The Healthspan Project UCL
The Healthspan Project opened its first branch in UCL, which hosts the Healthspan Research Assistants (HRA) programme every year within the Institute of Healthy Ageing.
UCL HRA Programme 2021 – 2022
Applications are now open for the 2021 – 2022 HRA programme. Please scroll down for further information.
HRA PROGRAMME 2021 – 2022
Healthspan Research Assistants (HRAs) are passionate or curious about ageing biology. Successful applicants will assist laboratory efforts and experiments within the UCL Institute of Healthy Ageing and gain a deeper understanding of current research into fundamental organismal ageing, age-related diseases and possible interventions against ageing. HRAs will gain laboratory, scientific and interpersonal experience as an active member of a research team within the broad field of ageing research.
Applications are open to UCL undergraduates on any life sciences degree programme and in any year of study. HRAs typically commit up to a maximum of 10 hours per week, which usually takes place during the academic term time. Hours are typically spread across multiple weekdays and occasionally weekends, depending on the nature of research and experimental setups. Please only apply if you believe you are able to make such a commitment. Please note that this position is of a voluntary nature and not currently supported by funding, although supervisors are usually happy to support applications for external funding.
Placement start: October 2021
Placement end: HRAs are encouraged to maintain a long-term placement and should plan their own end date with their supervisor.
Application deadline: 11:59 pm (local London time) 15th September 2021
To apply, please complete the application form at the bottom of this page. Applications will be reviewed together after the deadline, and not on a rolling basis.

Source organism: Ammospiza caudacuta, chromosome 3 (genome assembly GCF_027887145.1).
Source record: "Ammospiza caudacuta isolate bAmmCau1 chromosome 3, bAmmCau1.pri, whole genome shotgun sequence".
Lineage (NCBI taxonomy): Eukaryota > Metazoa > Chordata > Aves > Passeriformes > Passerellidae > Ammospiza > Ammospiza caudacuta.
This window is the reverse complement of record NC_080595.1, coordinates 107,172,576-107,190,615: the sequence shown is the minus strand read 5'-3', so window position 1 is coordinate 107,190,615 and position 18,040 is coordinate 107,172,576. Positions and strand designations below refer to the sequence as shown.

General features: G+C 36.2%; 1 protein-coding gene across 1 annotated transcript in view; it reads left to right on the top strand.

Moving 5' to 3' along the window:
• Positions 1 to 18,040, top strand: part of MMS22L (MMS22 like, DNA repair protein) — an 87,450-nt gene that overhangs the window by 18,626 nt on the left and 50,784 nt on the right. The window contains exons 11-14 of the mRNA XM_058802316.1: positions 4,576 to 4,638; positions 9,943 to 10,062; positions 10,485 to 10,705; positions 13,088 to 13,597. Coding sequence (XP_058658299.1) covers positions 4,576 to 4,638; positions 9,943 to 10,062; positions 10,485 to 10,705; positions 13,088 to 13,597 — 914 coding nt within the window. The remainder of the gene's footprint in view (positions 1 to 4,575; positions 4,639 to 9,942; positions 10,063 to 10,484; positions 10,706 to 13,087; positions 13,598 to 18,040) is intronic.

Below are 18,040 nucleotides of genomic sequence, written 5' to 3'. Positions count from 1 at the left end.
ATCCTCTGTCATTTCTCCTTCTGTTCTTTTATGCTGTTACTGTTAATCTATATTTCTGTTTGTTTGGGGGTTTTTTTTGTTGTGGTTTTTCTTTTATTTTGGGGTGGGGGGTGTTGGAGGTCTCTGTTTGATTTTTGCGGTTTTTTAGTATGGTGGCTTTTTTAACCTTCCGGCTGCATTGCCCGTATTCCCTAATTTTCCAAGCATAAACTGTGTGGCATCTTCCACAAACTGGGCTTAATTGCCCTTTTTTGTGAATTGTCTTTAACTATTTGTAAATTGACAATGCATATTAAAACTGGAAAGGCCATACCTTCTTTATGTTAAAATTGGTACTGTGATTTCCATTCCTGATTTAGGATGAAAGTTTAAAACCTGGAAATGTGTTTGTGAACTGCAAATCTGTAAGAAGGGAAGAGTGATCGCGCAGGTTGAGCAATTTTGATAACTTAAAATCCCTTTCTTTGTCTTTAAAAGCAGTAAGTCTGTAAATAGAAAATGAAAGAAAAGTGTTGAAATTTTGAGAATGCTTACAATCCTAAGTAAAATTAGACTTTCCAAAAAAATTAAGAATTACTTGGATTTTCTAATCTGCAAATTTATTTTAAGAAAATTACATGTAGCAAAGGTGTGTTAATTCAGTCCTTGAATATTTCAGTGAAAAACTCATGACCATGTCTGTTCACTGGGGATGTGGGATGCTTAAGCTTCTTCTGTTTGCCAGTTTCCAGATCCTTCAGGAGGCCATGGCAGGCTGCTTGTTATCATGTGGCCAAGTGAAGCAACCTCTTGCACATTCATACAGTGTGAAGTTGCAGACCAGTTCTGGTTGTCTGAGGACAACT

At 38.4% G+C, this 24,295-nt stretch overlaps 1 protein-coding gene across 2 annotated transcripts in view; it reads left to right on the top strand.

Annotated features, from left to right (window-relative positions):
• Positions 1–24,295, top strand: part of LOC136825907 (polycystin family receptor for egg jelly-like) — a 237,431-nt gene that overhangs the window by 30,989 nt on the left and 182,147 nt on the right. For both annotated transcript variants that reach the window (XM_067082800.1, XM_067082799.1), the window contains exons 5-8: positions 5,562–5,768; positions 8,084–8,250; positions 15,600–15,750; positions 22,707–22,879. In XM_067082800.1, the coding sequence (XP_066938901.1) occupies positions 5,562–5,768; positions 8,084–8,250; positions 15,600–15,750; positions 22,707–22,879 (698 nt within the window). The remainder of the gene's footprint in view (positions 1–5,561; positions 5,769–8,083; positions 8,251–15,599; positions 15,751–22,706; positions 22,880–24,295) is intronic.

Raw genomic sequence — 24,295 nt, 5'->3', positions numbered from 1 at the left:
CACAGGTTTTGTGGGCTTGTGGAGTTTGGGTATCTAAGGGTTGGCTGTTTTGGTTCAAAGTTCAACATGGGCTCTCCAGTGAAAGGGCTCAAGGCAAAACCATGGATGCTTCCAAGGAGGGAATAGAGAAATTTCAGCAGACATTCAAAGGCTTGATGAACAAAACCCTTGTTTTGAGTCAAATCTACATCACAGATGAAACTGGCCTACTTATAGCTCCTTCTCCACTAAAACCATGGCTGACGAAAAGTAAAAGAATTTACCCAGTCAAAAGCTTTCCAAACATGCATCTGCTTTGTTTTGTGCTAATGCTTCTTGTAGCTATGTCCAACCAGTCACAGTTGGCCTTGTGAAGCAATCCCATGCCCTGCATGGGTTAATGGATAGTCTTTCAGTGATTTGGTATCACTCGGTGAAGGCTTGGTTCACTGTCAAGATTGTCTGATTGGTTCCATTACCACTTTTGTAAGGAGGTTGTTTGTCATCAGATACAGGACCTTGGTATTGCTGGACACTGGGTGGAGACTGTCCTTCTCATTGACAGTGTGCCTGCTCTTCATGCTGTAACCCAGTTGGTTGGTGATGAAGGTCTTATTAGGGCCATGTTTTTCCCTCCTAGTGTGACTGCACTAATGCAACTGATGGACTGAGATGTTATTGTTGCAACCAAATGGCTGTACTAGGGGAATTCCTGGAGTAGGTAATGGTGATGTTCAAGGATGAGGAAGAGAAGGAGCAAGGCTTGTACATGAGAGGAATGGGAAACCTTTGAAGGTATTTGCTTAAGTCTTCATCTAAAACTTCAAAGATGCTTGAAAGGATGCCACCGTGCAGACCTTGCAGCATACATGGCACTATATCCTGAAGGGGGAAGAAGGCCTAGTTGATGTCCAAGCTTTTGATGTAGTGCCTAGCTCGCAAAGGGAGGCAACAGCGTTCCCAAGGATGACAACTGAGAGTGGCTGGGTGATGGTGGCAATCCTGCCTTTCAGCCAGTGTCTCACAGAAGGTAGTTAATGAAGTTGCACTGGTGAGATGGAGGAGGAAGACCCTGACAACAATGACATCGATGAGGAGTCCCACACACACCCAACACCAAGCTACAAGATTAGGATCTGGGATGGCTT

This year's host labs
The Niccoli laboratory is interested in understanding the molecular mechanisms leading to neuronal cell death in dementia. Dementia's main risk factor is increasing age, and as the population ages the prevalence of this disease has rocketed, making it the leading cause of death in the UK.
Project outline: Covid-19 permitting, HRAs will help with tipping and scoring lifespans and climbing assays for Drosphila models of neurodegeneration. If the project has to be online, it will be data extry and graph production (for lifepsans) or sorting out databases for the laboratory, using existing online databases to callate the information.
Supervisor: Dr Teresa Niccoli
The Alic laboratory is interested in how changes in gene expression, specifically at the level of transcription, can alter animal physiology and improve health and survival in old age.
The Bähler laboratory studies cellular quiescence, ageing and long non-coding RNA function using fission yeast and Turquoise Killifish as model systems. They apply diverse genetic, cellular, and systems-level approaches to analyse the regulation and evolution of genomes, complex ageing-associated processes, and relationships between genotype, phenotype and environment.
The Gems laboratory seeks to understand the biological mechanisms that cause pathologies of ageing, and how such pathologies lead to mortality; and how reduced insulin/IGF-1 signalling and dietary restriction suppress ageing and increase lifespan. Other interests include the mechanisms of organismal death, sex differences in the biology of ageing, the role of the microbiome in ageing, evolutionary conservation of mechanisms of ageing, and bioethical implications of ageing research.
Project outline: The Gems lab has found that insulin/IGF-1 signaling promotes autophagy-dependent conversion of intestinal biomass into yolk, which leads to senescent atrophy of the intestine. HRAs will assist with work investigating the relationship between IIS, autophagy and ageing. HRAs will utilise C. elegans research techniques (e.g. worms handling, genetics, microscopy), molecular biology, cell biology and image-based data analysis.
Supervisor: Dr Kuei Ching Hsiung
The Labbadia laboratory seeks to understand how cells maintain an optimal proteome throughout life and how this is influenced by diet and age. They use C. elegans and mammalian tissue culture models of protein misfolding to identify novel strategies for the suppression of age-associated protein conformational diseases, such as Alzheimer's, Parkinson's and Huntington's disease.
Project outline: HRAs will be tasked with optimising assays and conditions to explore a novel hypothesis - that mechanical stress promotes the age-related loss of protein homeostasis. This will involve handling C. elegans, reagent preparation, taking fluorescence images of proteostasis reporter strains, molecular genetics, and data recording and analysis.
Supervisor: Rhianna Williams